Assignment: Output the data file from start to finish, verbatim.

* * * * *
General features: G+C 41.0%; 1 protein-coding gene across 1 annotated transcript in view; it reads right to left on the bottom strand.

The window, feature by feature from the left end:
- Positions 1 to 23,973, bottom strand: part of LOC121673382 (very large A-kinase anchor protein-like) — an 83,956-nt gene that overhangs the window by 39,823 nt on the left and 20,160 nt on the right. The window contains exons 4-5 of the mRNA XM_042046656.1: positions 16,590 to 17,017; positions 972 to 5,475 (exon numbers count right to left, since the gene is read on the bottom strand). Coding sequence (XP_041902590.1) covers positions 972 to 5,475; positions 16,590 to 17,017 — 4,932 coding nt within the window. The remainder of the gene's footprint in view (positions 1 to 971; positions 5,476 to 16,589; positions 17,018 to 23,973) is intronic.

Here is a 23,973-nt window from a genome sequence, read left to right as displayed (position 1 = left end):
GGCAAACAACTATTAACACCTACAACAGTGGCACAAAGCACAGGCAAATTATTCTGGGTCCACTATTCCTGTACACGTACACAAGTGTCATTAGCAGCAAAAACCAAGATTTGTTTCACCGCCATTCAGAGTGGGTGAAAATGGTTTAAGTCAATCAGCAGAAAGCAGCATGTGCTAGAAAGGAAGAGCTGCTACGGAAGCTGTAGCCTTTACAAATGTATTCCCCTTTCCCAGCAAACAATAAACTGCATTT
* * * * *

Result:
General features: G+C 41.0%; 1 protein-coding gene across 1 annotated transcript in view; it reads right to left on the bottom strand.

The window, feature by feature from the left end:
- Positions 1 to 23,973, bottom strand: part of LOC121673382 (very large A-kinase anchor protein-like) — an 83,956-nt gene that overhangs the window by 39,823 nt on the left and 20,160 nt on the right. The window contains exons 4-5 of the mRNA XM_042046656.1: positions 16,590 to 17,017; positions 972 to 5,475 (exon numbers count right to left, since the gene is read on the bottom strand). Coding sequence (XP_041902590.1) covers positions 972 to 5,475; positions 16,590 to 17,017 — 4,932 coding nt within the window. The remainder of the gene's footprint in view (positions 1 to 971; positions 5,476 to 16,589; positions 17,018 to 23,973) is intronic.

Here is a 23,973-nt window from a genome sequence, read left to right as displayed (position 1 = left end):
GGCAAACAACTATTAACACCTACAACAGTGGCACAAAGCACAGGCAAATTATTCTGGGTCCACTATTCCTGTACACGTACACAAGTGTCATTAGCAGCAAAAACCAAGATTTGTTTCACCGCCATTCAGAGTGGGTGAAAATGGTTTAAGTCAATCAGCAGAAAGCAGCATGTGCTAGAAAGGAAGAGCTGCTACGGAAGCTGTAGCCTTTACAAATGTATTCCCCTTTCCCAGCAAACAATAAACTGCATTT